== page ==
Fluorescence is characterized by its spectrum (excitation and emission wavelengths) and its intensity.
It is possible to measure two types of fluorescence spectra, excitation and emission spectra.
The excitation spectrum is measured by fixing the fluorescence emission wavelength and scanning the excitation wavelength. Maximum excitation wavelength can then be determined. It is similar to the absorption spectrum for a single molecule in solution.
The emission spectrum is measured by fixing the excitation wavelength and scanning the fluorescence emission wavelength.
- The emission spectrum (S1-S0) is the opposite image of the excitation spectrum (S0-S1)
- The fluorescence wavelength does not depend on the excitation wavelength
- The fluorescence wavelength is slightly longer than the absorption wavelength, since there has been a loss of energy through vibrational de-excitation (the basis of the Raman effect). This phenomenon is called the Stokes shift.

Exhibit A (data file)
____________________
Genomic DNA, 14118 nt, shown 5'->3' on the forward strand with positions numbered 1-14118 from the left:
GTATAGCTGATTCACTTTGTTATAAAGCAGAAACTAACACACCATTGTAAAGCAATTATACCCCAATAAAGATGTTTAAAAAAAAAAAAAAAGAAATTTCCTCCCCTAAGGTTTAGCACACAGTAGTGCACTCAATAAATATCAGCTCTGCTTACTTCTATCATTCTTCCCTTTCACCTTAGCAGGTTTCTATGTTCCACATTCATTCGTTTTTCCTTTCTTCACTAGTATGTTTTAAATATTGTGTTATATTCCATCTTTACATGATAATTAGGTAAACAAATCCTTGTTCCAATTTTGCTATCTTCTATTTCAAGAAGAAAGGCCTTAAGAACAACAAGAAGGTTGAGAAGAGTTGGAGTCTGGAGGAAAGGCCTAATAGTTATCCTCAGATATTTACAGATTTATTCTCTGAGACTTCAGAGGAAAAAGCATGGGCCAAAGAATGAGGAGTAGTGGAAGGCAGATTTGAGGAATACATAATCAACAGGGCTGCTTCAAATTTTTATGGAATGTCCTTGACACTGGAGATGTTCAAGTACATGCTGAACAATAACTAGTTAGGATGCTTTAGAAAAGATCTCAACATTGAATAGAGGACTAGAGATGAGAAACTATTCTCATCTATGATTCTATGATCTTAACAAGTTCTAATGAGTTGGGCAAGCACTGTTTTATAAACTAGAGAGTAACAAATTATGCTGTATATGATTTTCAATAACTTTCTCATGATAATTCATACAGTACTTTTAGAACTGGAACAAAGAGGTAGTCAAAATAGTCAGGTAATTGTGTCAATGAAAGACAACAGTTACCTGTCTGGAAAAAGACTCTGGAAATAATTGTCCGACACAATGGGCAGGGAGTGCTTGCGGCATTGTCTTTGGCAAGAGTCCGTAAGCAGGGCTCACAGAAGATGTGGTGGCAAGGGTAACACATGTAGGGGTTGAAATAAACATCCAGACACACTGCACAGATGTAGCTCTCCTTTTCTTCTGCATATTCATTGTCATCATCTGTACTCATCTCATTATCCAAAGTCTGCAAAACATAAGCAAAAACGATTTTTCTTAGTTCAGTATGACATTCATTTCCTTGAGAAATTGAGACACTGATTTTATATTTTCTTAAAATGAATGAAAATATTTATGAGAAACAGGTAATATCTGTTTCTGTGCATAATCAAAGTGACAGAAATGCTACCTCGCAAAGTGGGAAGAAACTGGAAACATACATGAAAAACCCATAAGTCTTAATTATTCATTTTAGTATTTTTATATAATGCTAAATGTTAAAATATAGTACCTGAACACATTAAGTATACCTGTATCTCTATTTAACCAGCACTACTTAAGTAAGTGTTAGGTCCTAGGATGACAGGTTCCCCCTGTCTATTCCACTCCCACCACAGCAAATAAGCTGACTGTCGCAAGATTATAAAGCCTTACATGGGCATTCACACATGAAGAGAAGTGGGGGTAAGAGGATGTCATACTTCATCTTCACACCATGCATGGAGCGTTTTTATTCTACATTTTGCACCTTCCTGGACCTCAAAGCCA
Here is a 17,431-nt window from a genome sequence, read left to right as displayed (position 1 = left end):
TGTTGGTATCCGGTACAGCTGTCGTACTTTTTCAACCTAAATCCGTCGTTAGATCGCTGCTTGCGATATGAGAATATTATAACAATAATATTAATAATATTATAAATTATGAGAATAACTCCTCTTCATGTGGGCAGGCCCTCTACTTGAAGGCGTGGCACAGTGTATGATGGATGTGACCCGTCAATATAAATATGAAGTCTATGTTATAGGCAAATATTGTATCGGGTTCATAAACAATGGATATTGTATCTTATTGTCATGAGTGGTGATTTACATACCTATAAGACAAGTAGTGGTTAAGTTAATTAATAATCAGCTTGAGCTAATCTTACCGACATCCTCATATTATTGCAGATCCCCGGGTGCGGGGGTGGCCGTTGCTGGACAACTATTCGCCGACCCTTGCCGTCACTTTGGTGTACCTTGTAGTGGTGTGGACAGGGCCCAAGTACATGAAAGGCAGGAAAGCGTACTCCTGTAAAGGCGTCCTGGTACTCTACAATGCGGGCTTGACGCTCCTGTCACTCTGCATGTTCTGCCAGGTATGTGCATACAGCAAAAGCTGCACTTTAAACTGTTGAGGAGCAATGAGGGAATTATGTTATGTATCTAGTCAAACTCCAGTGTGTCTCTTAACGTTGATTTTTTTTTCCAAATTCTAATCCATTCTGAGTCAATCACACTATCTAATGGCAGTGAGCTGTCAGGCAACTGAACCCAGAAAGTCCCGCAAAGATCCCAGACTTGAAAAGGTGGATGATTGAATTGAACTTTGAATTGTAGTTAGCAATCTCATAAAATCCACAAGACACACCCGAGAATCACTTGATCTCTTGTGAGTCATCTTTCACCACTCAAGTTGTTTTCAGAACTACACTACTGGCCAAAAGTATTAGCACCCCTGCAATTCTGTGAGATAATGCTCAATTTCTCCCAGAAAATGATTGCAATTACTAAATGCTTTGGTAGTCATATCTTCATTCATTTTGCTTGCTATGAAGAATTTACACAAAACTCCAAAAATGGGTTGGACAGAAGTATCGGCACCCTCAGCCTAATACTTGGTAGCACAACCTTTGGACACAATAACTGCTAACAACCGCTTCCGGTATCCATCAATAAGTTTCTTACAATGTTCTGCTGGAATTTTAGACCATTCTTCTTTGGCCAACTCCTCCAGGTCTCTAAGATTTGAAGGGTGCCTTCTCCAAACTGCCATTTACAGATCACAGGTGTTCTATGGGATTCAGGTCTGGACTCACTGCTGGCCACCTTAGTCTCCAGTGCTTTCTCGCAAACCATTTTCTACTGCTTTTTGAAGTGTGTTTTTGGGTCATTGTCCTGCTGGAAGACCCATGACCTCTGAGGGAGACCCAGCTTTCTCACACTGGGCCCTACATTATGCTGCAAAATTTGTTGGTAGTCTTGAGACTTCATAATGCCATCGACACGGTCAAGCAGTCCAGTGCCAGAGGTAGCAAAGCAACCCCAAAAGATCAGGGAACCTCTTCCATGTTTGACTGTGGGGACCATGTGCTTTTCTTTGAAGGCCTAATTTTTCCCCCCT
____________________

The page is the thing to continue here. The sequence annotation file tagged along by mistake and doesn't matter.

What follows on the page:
Fluorescence intensity is the quantity of photons emitted per unit of time and per unit of volume. It depends on the sample concentration, as well as the excitation wavelength and quantum yield.
Molecules showing π → π* transitions have a high quantum yield. These are highly fluorescent molecules. By increasing the conjugation of the π electrons, the fluorescence yield and the emission wavelength increase.
The quantum yield is the fraction of excited molecules that return to the fundamental state while emitting fluorescence photons.